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The Sunday Star-News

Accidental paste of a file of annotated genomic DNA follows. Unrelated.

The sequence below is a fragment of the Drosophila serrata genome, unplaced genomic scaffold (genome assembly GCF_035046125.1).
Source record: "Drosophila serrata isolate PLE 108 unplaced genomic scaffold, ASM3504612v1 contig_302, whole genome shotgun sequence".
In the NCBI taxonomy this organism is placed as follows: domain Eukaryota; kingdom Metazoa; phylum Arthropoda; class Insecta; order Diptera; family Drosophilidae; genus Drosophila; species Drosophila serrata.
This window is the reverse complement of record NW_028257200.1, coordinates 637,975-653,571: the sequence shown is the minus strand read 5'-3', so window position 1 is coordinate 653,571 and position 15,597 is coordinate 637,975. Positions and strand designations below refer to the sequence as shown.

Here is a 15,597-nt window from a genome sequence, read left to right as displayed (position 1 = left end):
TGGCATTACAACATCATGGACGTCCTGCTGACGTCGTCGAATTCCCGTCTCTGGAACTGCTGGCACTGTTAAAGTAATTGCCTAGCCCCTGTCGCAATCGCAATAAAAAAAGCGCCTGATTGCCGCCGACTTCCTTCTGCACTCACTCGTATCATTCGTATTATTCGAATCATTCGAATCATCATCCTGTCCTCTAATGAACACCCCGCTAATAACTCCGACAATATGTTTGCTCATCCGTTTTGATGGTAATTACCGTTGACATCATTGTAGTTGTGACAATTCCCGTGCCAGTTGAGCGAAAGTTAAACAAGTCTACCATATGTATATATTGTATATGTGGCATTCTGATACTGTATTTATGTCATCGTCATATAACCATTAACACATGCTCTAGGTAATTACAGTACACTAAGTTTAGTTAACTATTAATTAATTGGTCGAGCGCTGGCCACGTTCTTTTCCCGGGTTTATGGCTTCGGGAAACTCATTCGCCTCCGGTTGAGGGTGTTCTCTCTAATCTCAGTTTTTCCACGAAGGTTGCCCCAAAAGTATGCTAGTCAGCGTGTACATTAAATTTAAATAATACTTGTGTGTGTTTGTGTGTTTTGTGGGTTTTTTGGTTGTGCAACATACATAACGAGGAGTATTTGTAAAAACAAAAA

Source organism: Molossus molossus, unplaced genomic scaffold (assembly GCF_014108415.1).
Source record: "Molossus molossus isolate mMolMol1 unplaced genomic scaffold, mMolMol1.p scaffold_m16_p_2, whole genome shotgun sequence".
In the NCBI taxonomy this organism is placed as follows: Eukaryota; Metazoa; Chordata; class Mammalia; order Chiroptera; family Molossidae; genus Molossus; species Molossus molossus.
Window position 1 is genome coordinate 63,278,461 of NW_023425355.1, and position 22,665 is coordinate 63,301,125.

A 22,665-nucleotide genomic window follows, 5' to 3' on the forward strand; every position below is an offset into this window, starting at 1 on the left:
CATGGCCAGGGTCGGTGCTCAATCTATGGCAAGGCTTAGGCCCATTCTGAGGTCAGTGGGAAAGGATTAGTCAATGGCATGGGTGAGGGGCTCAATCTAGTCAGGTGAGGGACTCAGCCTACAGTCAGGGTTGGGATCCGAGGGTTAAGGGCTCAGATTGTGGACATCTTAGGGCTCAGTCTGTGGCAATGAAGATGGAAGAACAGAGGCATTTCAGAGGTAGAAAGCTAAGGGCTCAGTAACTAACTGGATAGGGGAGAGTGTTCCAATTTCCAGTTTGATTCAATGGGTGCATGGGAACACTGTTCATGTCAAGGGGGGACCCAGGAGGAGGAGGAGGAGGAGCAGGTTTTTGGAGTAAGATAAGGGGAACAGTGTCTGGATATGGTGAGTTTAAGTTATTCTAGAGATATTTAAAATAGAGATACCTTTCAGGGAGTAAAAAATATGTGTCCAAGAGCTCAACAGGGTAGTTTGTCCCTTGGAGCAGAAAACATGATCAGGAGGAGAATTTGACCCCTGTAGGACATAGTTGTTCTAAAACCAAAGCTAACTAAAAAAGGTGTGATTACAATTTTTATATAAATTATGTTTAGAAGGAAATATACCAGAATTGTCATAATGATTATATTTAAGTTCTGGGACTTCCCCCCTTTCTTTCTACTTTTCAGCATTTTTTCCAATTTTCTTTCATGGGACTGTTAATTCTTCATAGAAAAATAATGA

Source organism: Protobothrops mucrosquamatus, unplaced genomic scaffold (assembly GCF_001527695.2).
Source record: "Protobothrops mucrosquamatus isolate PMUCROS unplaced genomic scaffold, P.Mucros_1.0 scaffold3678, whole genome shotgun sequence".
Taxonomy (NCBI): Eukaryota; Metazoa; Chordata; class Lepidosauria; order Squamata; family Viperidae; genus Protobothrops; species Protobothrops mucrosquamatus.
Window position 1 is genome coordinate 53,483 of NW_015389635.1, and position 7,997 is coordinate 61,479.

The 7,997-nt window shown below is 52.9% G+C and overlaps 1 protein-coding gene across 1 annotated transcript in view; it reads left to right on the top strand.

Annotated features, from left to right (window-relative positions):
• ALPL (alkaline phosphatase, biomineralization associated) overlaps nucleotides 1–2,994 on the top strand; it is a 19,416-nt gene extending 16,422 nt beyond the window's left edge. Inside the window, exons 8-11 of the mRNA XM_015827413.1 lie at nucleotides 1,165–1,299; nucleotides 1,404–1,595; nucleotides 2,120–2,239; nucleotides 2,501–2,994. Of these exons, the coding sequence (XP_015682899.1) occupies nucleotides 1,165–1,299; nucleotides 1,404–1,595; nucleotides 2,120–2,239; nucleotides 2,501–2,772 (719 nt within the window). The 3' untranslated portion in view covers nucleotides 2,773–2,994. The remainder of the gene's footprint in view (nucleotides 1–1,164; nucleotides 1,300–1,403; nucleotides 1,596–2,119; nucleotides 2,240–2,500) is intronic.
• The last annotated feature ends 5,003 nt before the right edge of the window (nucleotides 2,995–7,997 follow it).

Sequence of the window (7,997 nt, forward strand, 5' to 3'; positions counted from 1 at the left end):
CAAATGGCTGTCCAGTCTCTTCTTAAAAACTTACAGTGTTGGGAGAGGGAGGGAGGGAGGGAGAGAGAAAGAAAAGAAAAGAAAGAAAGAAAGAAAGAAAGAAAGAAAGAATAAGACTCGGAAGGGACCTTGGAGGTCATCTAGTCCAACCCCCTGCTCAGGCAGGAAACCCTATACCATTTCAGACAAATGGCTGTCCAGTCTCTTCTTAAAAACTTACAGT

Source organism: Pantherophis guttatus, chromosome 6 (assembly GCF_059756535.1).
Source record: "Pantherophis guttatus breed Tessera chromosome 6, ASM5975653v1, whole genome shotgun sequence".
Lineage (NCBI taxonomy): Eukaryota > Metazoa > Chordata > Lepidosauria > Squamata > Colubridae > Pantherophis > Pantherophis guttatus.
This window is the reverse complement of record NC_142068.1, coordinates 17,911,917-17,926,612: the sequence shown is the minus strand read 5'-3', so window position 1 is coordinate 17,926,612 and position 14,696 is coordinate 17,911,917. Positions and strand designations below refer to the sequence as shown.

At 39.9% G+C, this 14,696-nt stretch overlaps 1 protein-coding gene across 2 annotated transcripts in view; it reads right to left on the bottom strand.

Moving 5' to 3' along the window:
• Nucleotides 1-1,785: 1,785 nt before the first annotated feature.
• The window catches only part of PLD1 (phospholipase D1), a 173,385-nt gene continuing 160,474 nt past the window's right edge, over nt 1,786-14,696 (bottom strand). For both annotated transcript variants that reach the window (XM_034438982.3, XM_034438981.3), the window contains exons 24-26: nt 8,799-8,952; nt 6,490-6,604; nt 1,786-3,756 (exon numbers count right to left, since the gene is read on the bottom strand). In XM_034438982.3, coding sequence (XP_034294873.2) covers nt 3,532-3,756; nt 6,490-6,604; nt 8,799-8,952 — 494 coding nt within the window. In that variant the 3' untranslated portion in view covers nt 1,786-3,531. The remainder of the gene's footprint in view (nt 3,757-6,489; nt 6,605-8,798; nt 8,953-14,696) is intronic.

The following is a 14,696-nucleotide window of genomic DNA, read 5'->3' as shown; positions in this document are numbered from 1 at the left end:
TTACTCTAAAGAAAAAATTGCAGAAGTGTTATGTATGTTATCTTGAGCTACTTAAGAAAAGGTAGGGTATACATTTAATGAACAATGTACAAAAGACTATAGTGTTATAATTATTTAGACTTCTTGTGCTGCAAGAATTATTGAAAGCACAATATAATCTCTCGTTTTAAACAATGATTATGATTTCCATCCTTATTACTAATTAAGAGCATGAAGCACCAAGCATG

Published Every Sunday By The Wilmington Star-News At The Murchison Building R, B. Page, Owner and Publisher Telephone All Departments 2800 fntered as Second Class Matter at Wllmlng hMt, N. C., Postotflce Under Act of Congress of March 8, 1179 Subscription Rates bt Carbieb Payable Weekly or In Advance Combino Star New* tion l Week t» stcox*• • • ^ ^i*ok Vq! a Months 2.60 1.96 3.90 • Months .. 5-20 390 7.80 j Year . 10.40 2.80 16.60 New* rates entitle subscriber to Sunday Issue of Star-New* ' “J By Mail Payable Strictly In Advance Oomlina Star Newt tion 1 Month .3 -76 I A0 3 .90 • Months .. 2.00 1.60 2.75 • Months . 4.00 3.00 6.60 1 Year . 8 00 6 00 10.00 (Dally Without Sunday) 1 Month.3 A0 6 Months .33.00 t Months.1.60 1 Year . 6 00 (Sunday Only) 1 Month.20c 6 Months .3125 3 Months.65c 12 Months .2.60 New* rates entitle subscriber to Sunday issue of Btar-New* The Associated Pbebb is entitled to the exclusive use of all news stories appearing in The Sunday Star-News " SUNDAY, FEBRUARY 11, 1940 Star-News Program 1. Shipyard*. S. Increase of Port Facilities. S. Adequate Hospital Facilities. 4. Annexation of Suburbs. 5. Development of Fort Caswell as Health Resort. 6. Promotion of Canning Industry. 7. City Expansion Commission. 8. Junior College. ACHIEVEMENTS WE HAVE FAVORED Blum Clearance. Free bridge across the Cape Fear river over Highway SO. Free causeway to Wrightsville Beach. Recreation Centers. Municipal Auditorium. Preservation of Old City and ThaV ian Hall. Civic Centre. Organized industrial services for WO mington. Adequate school facilities for "Wil mington and New Hanover county. Traffic signals on streets of Wilming ton. Thirty-foot channel from Wilmington to Southport bar. . Construction of third lock and dam between Wilmington and Fayetteville on the upper Cape Feir river. TOP O’ THE MORNING Is there some earnest prayer unanswered yet, Or answered not as you had thought 'twould be? God will make clear His purpose by and by. He keeps the key. Have patience with your God, your patient God. All wise, all knowing, no long tarrier He, And of the door of all thy future life, He keeps the key. Selected ACHIEVEMENT—PAST AND FUTURE The Star-News today presents Its annual business survey, in which progress during 1939 is reviewed and prospects for 1940 are outlined. In perusing the two sections of this issue devoted to Wilmington’s expansion and out look, Star-News readers will be gladdened to learn that the city has forged so far ahead from early post-depression days in actual ac complishment and is definitely set for a fast er, perhaps an unprecedented, pace in the future. Wilmington’s business pendulum is swinging toward prosperity with increasing momentum. To get the picture of 1939 it is necessary to view the decade which started with 1930. During the ten years the city experienced the cruel subsidence that swept the nation fol lowing the financial collapse of 1929, but with a delayed start. It was not until 1931 that the full weight of the depression de scended. From then on until 1936 Wilming ton’s business crept at the dragging pace of a wounded animal. Then came the further re cession of 1937. With the hardihood and courage that typified Wilmington’s Civil waT reconstruction days, however, the business community set itself to resist any attack by hard times, and did the job so well that when the last half of 1938 arrived with its promise of recovery the people were on theii toes to take advantage of every opportunity, with the result that as 1939 dawned and ful filled the promise of the previous six months the city, in its farthest business ramifica tions, started forward into what appears tc be an era of new, fundamentally sound growth. The figures showing how well Wilmingtoi rallied from depression distress, how it kepi going through the worst years and gathered strength, economically and financially, ever before convalescence definitely set in, are al in the business sections today. These sections also present the advance ) / * k drafts of the 1940 picture. They show indus try, realty, construction, commerce and busi ness reaching out toward new frontiers. Un less there is some economic upheaval on a nationwide scale, Wilmington will ascend to new levels this year and at its end place its standard on still greater heights for achieve ment in 1941. REYNOLDS’ FIVE POINTS D ESPONDING to an appeal from a delega tion which recently interviewed him at Washington, Senator Robert R. Reynolds of North Carolina declares that he may enter the campaign for the democratic presidential nomination if he can have his name entered in a state holding a direct primary. Should he decide to become a candidate he would join the large group of his colleagues whose names are mentioned as presidential pros pects. On the republican side are Senators Vandenberg, Taft, Bridges, Lodge, McNaby and Nye; on the democratic, Wheeler, Clark, Byrnes, Byrd, Mead, Barkley and Dohaney. Senator Reynolds has a five-point program upon which he will conduct his campaign if he throws his hat into the ring. In his cru sade he has gained widespread publicity, es pecially through the “Vindicators,” an organi zation he formed for “keeping America for Americans,” and through the organization’s magazine, The Vindicator, which is devoted to the principles he advocates. He lists these principles as: Keeping America out of war; the registration and fingerprinting of all aliens; cessation of all immigration for ten years; the deportation of all criminal aliens and undesirables, and the banishment of all isms in this country, notably communism, fascism and naziism. In discussing his program with the Wash ington correspondent of the Raleigh News and Observer, Mr. Reynolds declares: Bj keeping America out of war, we would prevent any entangling alliances with any of the countries of the world. By compelling all aliens to be regis tered and fingerprinted we would know how many such persons are in this coun try and could keep track of them, and thereby prevent much of the sabotaging that is being attempted. One of the greatest points in the pro gram is that for stopping immigration until the unemployment problem is solved. It is senseless to permit these thousands of foreigners to come into this country every year and take jobs away from good American men and women. xBy deporting all criminal aliens and undesirables we could save much of the money we now spend to catch these peo ple and keep them in penitentiaries. Banish all the isms that are now ram pant in the United States and we will keep out all of this propaganda and the spread of dissatisfaction with our demo cratic form of government. The senator is on safe ground. Washington adjured us against entangling alliances. The Monroe Doctrine upholds the principle of America for Americans. The registration of aliens is in the interest of law and order. A halt of immigration would be a step toward absorbing our own idle workers. Deportation, of alien criminals and undesirables would largely depopulate our penitentiaries. Banish ment of isms is universally recognized as the one way to overcome unrest and dissatisfaction in the country. No true-blooded American can raise objection to any of Senator Reynolds’ objectives. DIVERSION IS RUINOUS I. M. Bailey did not draw his punches when he addressed some 125 petroleum dealers at a luncheon here when discussing the all too prevalent practice of diverting gasoline tax money to uses for which it was not intended when the levy was imposed. “Diversion,” he said, "is double taxation... It is an inequitable distribution of the tax burden and is uneconomic. It not only vio lates the promise made when highway devel opment was projected, but is contrary to the state’s regulation of public utilities where equal opportunity for use is extended to all within the area of operation.” The state’s industrial advancement stems in large measure from the improvement of highways, he declared, and any curtailment thereof places a serious barrier in the way of further economic advantage. "Transporta tion by car is in many ways the economic and industrial salvation of the South. . . North Carolina must go ahead with^the de velopment of its primary and secondary highways,” and this project, so essential to the state’s progress “will require every cent raised by gasoline and automobile taxes.” Mr. Bailey, who is an ex-president of the State Bar association, might have gone fur ther, when he called diversion double taxa tion. He might, with propriety, have defined it as taxation by misrepresentation. Money obtained for a specific purpose and used for another is just that. Furthermore, it is, as long as the users of gasoline and the holders of motor vehicle li censes remain inactive, taxation without rep resentation. This is something the people themselves can best deal with. As long as state authorities can juggle tax monies to meet this or that demand upon the treasury, without stern protest from the people who pay the taxes, there is no reason to expect a change for the better. Diversion will stop once and for all time when the taxpayers with one voice unite to demand it. There will never be a better time for that than now. Another discouraging thought in connection with the present international situation is that some day historians are going to have to figure out what this mess is all about. NEW SCHOOL BUSES The North Carolina School commission plans to buy a thousand steel school buses next month at an approximate cost of $1,000 each. As many of the state’s 4,375 buses are old and out of repair, the proposal is in the interest of safety, and parents who commit their children to the hazards of highway travel twice daily will welcome this better ment in the bus situation. Six hundred thou sand dollars for safety is a sound investment. But it will be as foolish for the state’s school authorities to expect their investment in new school buses to end the major haz ard of school bus travel as it would be to ex pect penguins to fly. That hazard will not be ended until men of experience and proved competence are placed in control of school bus operation. It is not the purpose to throw a monkey wrench into the machinery of the plan to replace outworn buses. That is com mended heartily. But it is fitting to believe, and declare, that a major menace to the state’s school children will not be removed as long as boys are employed as school bus drivers. While the pay of drivers is held at its present low figure—less than $10 a month —the school authorities will maintain an un justifiable and indefensible hazard to child life. They are only school boys without re sponsibilities who can work for that salary. It is estimated that 320,000 pupils ride in school buses daily, with the average load ranging from 50 to 60 children for each trip. In most counties the drivers are immature, untried youngsters, totally unfit to be in charge of this human freight. When the state’s school commission raises the rate of pay to the level at which men may be em ployed, it will have met a major need. But not until then, not even if all old buses were replaced with steel vehicles. n_ • ■ i orute v.diion 5 'In Washington' (Star-News Washington Correspondent) WASHINGTON, Feb. 10—It was all done in a good cause, and nobody is sore about it—but if an ordinary citizen did what the birthday ball people did when they were raising money for the infantile parlaysis fight, he’d hear from the Secret Service about it in short order. You know those little tin badges that were 1:oo ucu lu jLicupic v,uiiui buted to the "mile of dimes” fund? Take a look at one, and you’ll see that it is a pretty close replica of the “head” side of a regular dime. It is almost exactly the same size and the engraved face is a good likeness of the face on the dime. The prin cipal difference is that it says “march of dimes” instead of “Liberty—In God We Trust —1939.” i.uhuu.mm s mi ki-.l STIRS SECRET SERVICE Bruce Catton Don’t think the Secret Serv ice is ordinarily indifferent about such matters. A few years ago, when a world series be tween the Yankees and the Giants impended, a sports artist drew a cartoon on the “nickel world series" theme. He decorated it with a likeness of an Indian head nickel. The head was outsize, and wasn’t too close in its resemblance to a real five-cent piece. But a couple of days later a Secret Service man dropped ’round at the office, read a little lecture, and confiscated the engraving from which the cartoon had been made, together with the original drawing and such proofs, mats and so forth as were on hand. Nobody has descended on the mile of dimes people, however, and nobody is very likely to. For one thing, the raising of mony to fight infantile parlaysis is about as worthy a cause as you’re apt to find. For another, the section of the code which prohibits the making of such replicas has a little clause 3tating that this prohibition may be releaved at the discretion of responsible Treasury officials. POSTMEN VOLUNTEER TO COLLECT DIKIES One more item on the paralysis fund. If a uniformed postman rang your bell and asked you for a contribution don’t jump to the conclusion that the Postoffice Department was lending itself to the move. Jesse Donaldson, deputy first assistant postmaster general, says that in all cities where that happened, individ ual postmen had volunteered in their time off. Laws against permitting a postman to do anything but handle mail when he’s on duty are strictly enforced, says Donaldson. Postmen are allowed to co-operate in things like Community Fund drives, provided they do so at their own expense and on their own time. The Postoffice itself keeps clear of these projects. * * * SUB SCARES HECKLE COMMERCE DEPARTMENT Department of Commerce would be lots hap pier if people would stop raising submarine scares in the Caribbean and South Atlantic. Ever since the war started, the department has been trying to promote U. S. tourist travel to Latin America. First FDR stymied it, by talking about mysterious submarines among the islands. Now, with trade just building up nicely, the same story is going the rounds again. This time the White House was quick to an nounce that everything was okay, but the scare caused plenty of steamship ticket can cellations just the same. HERE AND THERE Hitler wants to be a painter. His first am bition is to paint London red with incendiary bombs. * * * y With everybody announcing his presidential candidacy, there is likely to be a premium on dark horses when the conventions get under way. * * * The Japanese are looking for a Chinese gen eral they reported dead a few years ago. They intend to kill him for deceiving them. • * * Census takers in Tulsa, Okla., are being pro vided with mallets to save their knuckles in rapping on doors. The hammers are not to be used for tapping stubborn citizens on the nog gin. * • * For $1,000,000 the public can buy the Kew Yorlf Metropolitan Opera House’s famed dia mond horseshoe. For another $5 the opera as sociation may throw in a couple of contraltos. l The Editor’s LETTER BOX The Editor doe» not necessari ly endorse any article appear ing In this department. They represent the views of the In dividual readers. Correspondents are warned that all communi cations must contain the correct name and address for our rec ords, though the letter may be signed as the writer sees fit. The Star-News reserves the right to alter any text that for any reason is objectionable. Letters on controversial sub jects will not be published. T. B. SANTORIUM Dear Sir: In your Editorial column of Feb ruary 9. you carried an article in which you apologize for quoting inaccurate information relative to contributions to the Wilmington Red Cross sanatorium. As I was quoted in a previous article as having given certain in formation, most probably I am the one alluded to as the source of the inaccurate information. I definitely stated to the reporter who called me over the telephone, that the city and the county jointly appropriated approximately $900 per month toward the maintenance of the Wilmington Red Cross sana torium, which information was not in conformity with the article you carried in your paper issued the first of the week. Will also state that both the city officials and the county officials have never refus ed our request for funds for main tenance of this institution. JOHN C. WESSELL, Physician in Charge Wilmington Red Cros Sanatorium. ANGLE PARKING Dear Sir; It was most interesting to read in this morning’s issue of the Star, the intentions of our ‘City Fathers’ to experiment with anglo parking on Front street. That will be the beginning of a continuous state of chaos for motorists traveling (or at tempting to travel) our main thor oughfare. Why? Viz. . . . Angle parking is now being used on Third street from Market to Grace, and it is a collossal flop. It is a menace to every motorist that uses this street. You, Mr. Motorist, have you ever driven your car through this dis trict late in the afternoons? Then you know. I don’t have to go into detail to acquaint you with how dangerous it is under existing con ditions. It’s like trying to make headway swimming against an out going tide, and if you get through that area unscathed, consider your self fortunate. At any moment you might find your path blocked by a car backed directly into your lane. And, too, it isn’t exactly fair to tourists travelling U. S. 17 and U. S. 421, that are not so familiar with the peculiarities of North Carolina motorists. Some day, although I sincerely hope not, there’ll be a serious accident on Third street, and then our citizens will snap out of their state of apathy and de mand that angle parking must be abolished. One more fact I should like to call to your attention. Third street is approximately 60 feet wide, and Front street is only 50 feet. Does it not stand to reason that on a narrower street it would create even a greater hazard? A TAXPAYER. THAUANS TO AID ‘IRON LUNG’ FUND Half Of ‘The 13th Chair’ Re ceipts To Be Donated By Players By FOSTER EDWARDS Yesterday Mrs. Ben Washburn, member of the Thalian board of di rectors, announced that half the gate receipts of “The 13th Chair," scheduled at the New Hanover High school Friday night, will be donated to the "Iron Lung" fund. Mrs. Washburn said that it was the Thalians’ earnest effort to help purchase the mechanical breather for the city hospital facilities and the acting group "is wishing the Civitans all kinds of luck with their venture.” "The 13th Chair,” the famous mystery play of stage and silver screen slated for the Thalian top performers, is a book which has everything. There is a hermetically sealed room, misplaced suspicion, the ever present under-current of hope less entanglement for all principal characters. It starts auspiciously with a love story. By the end of the first few minutes the stark horror of an im pending danger is projected with such an impact that one is imme diately enthralled by the complica tion. Soon there appears on the scene an old Irish woman, a medium, who has been invited to hold a seance in the Crosby home. For a few mo ments the mystic, a character which is as cleverly under-estimated as a raised eye-brow, injects a strange kind of comedy. After that the play starts unfolding with foreboding ra pidity. With a climax which should sur prise even the most ardent mystery fan, “The 13th Chair" is going to leave all fortunate enough to see the performance with the impres sion that Howard Ganstier, director has handled a complicated story with the best of Broadway polish. As an added incentive to pack the house, the organization is offer ing a big box of candy to the hold er of “The 13th Chair” in the audi torium. Just approximately where the chair is located Mrs. Washburn failed to say, but some person is going to find the number 13 very lucky indeed. i In Hollywood NEA Service Staff Correspondent HOLLYWOOD, Feb. 10.—Behind the screen: Hearing that Ann Sher idan was working in the still gal lery at Warners, I dropped in to rest my eyes and found her—in one of those black evening gowns — waiting to do some "clinch stuff” with Jeffrey Lynn. You’d think that no man past the age of 3 could be late for such a chore, but Mr. Lynn was. When ho finally showed up, he and Miss Sheridan walked over to a brightly Ill UilUliclLtJU VUUbll i and with a let’s get-this-over-with briskness and went into a con ventional embrace. Two cameras clicked, and the p 1 a yers altered their pose slightly. 1 Mr. Lynn assum 1 ed his I’ll-love | you - always ex m pression and pois S ed his lips as close ■ to those of Miss . -- - »oii111UU.H4 as tilt; Paul Harrison 1T “ . ... Hays Office will allow. She half closed her eyes and looked sort of swoony. There was a brief delay by the photographers. “Does my right arm look okay?” asked Mr. Lynn, never altering his soulful gaze. "Hurry up, you lugs; I'm due over at wardrobe right now," said Miss Sheridan through parted, expectant lips. The cameras clicked some more, and the couple relaxed. « * * JEFF’S IMPATIENT TO GET IT OVER While the actor sat on the couch, Miss Sheridan wriggled around so that she reclined in his arms. She registered rapture. His possessive clasp looked like a title illustration for "Heaven Can Wait.” “You finished with the picture, Jeff?’’ she asked. “Nah,” he snarled through a ten der, half-smile of sheer ecstasy, “Gotta coupla retakes tomorrow, and I wanted to go to the races. Say, haven't you guys got enough stuff?” "Just a little longer,” begged the boss photographer. “Annie, how about turning on a little more of the well-kno—” "If you say ‘oomph,’ I’ll strangle you,” warned Miss Sheridan. "Well, don't strangle ME!” pro tested Lynn, who was looking pret ty pink. Your correspondent tiptoed out. It was more disillusionment than I could bear. * * * YOU WON’T HEAR THIS LINE IN FILM I went around to Stage 12 where they’re making a picture titled "We Shall Meet Again.” George Brent calls it “Six Characters in Search of a Director.” Edmund Goulding started it, fell ill. William Keighley substituted for a while. Goulding returned, had a relapse, and now the job is in the hands of Anatole Litvak. All the action takes place on ship board, and I watched a sequence in Merle Oberon’s state-room. The actress was in bed, and looking fine in spite of a heart attack she was supposed to have had. They re hearsed a scene in Which Geraldine Fitzgerald sat on the edge of the bed and concluded a few lines of dialog with, “Joan, dear, you mustn’t talk like this." Then she was sup posed to rise and go out a door. For a better camera angle in the close shot, the bed was raised about a foot on wooden blocks. Then they made a take. As Miss Fitzgerald fin shed speaking, she rose to make her exit, forgot the bed had been 1 EVENING IN LONDON " I 3RlT>SH G-OVeRRMENT ASKS PEOPLE TO BE CAREFUL WHftl _THEY SAY, TO AYOIP GlYlNC tfJFORMATIQM TO THE ENEMY. mm; Highlights Of F. R. Speech I WASHINGTON, Feb. 10— GR) — Here are some pointed paragraphs from President Roosevelt’s address to the American Youth Congress to day: I think that some of us have in the back of our heads that if we had a different kind of government this meeting on the White House lawn couldn't take place. The national income has increased from forty billion dollars in 1932 to sixty-eight and one-half billion dol lars in 1939—plus 71 per cent. Our exports for the calendar year 1932 were worth a billion six hun dred million. In 1939 they were worth nearly three billion two hundred mil lion—an increase of 97 per cent. Don’t seek or expect Utopia over night. Don’t seek or expect a pan acea—a grand new law that will give you a handout—a guarantee of perm anent remunerative occupation of your own choosing. In the case of jobs for you young people, let me make it very clear in the beginning that it is not at all certain that your opportunities for employment are much worse today than they were for young people ten years or twenty years or thirty yea s ago. One final word of warning: Do not as a group pass resolutions on sub jects which you have not thought through and on W'hich you cannot possibly have complete knowledge. One of the big local American Youth Congress councils, I am told, took a decisive stand against the granting of American loans to Fin land—not on the ground that we ought to spend the money here among our own needy unemployed, but on the ground that such action was "an attempt to force America into the imperialistic war." That reasoning was unadulterated twaddle, based perhaps on sincerity, but, at the same time, on ninety per cent ignorance of what they were talking about. Here is a small republic in north ern Europe which, without any ques tion whatsoever, wishes solely to maintain its own territorial govern mental integrity. Nobody with any pretense of common sense believes that Finland had any ulterior de signs on the integrity or the safety of the Soviet union. The American sympathy Is nine ty-eight per cent with the Finns a their effort to stave off invasion of their own soil is now axiomatic. That America wants to help them 'ey lending or giving money to them to save their own lives is also axioma tic by now. That the Soviet union would, because of this, declare war on the United States is about the most absurd thought that I have ever heard advanced in the fifty-eight years of my life. The Soviet union, as a matter ot practical fact, as everybody knows who has got courage to face the facts, is a dictatorship as absolute as any other dictatorship in the world, it has allied itself with an other dictatorship in the world, it has allied itself with another di. tatorship and it has invaded a neigh bor so infinitesimally small that it could do no injury to the Soviet cnion, and seeks only to live at peace as a democracy, and a liberal, for ward looking democracy at. that. It has been said that some of you are Communists. That is an un popular term these days. As Ameri cans you have the right to call yourselves Communists, . . . but as Americans you have not only a right but a sacred duty to confine your advocacy of changes in law to t: e ; methods prescribed by the constitu tion of the United States. Book Highlights You can put down “The Inside Sto ry” (Prentice Hall: $2.75) as a thoroughly diverting, informative book of newspaper reporting ex periences. It’s a collection of yarns from the Overseas Press Club of America, including stories from Tom Morgan, Wythe Williams, Eugene Lyons, Irene Kuhn and 15 others. The range is from the “truth” about the Wilson-House break, the Ford Peace ship, In the World War, to Stalin’s Counter Revolution and current episodes in the new war. Excerpted briefly here is Allen Finn’s picture of Maurice Gamelin, "the man no body knows.” He was called "one of my red corpuscles” by Joffre away back in 1914, but before he went up on the Maginot Line at the time Hitler was marching into Poland, he was scarce ly more than a name to most French men. He commands every British Tom my on the Western Front, but when he was named France’s No. 1 sol dier in 1935 London’s press gave him a paragraph and got his first name wrong. The greatest paradox 3f a paradoxical war—that is Mau -ice Gustave Gamelin, the shy, trig, steely-eyed little warrior, who, with he exception of Louis xiV’s war minister, Louvois, and Napoleon, •levated, stumbled and nearly fell. Teres how her last line sounded: "Joan, dear, you mustn’t talk like his (&—*?X&Z1” I holds more power today than any Frenchman in history. Gamelin’s rise in the last fe"' t'j years has been no less than as tounding. After nearly winning 1 marshal’s baton in the World V?r at 46, he dropped into obscurity and was forgotten by the General Slat, for a decade. He is still largely tit2 man nobody knows. He seldom ap pears in public. He is rarely photo graphed. He hates publicity, Poli' tics, banquets, meetings. He alnto . never makes a speech. He prefets to disguise himself in a dark mints4 suit. Mrs. Lea, Hampstead Resident, Dies Here HAMPSTEAD, Feb. 10—Mrs. H. Lea, of Hampstead, died at 1 o'clock this morning at James »a • ker Memorial hospital in Wdnwv ton after a lengthy illness. Funeral services will be held t-ro1 t h e Cyprus Lake Fresh; teran church Sunday afternoon at 3 ; ■ c She is survived by the folio"'*"®' five children, Misses Beulah • *’ and Jacqueline Lea, Gilbert Coine-^ Joseph Bryan and William Henn Lea, Jr.; one brother, Thomas Jen; and throe nieces and neptl^'/ Mrs. W. H. Clover, Mrs. L- C- " liams and C. D. Brahmer. ROBESON BONDS LUMBERTON, Feb. 10—An otto tuthorizing the issuance ot bon ip to $130,000 after June 30. L ’ las been approved by Robeson cv" ■y commissioners.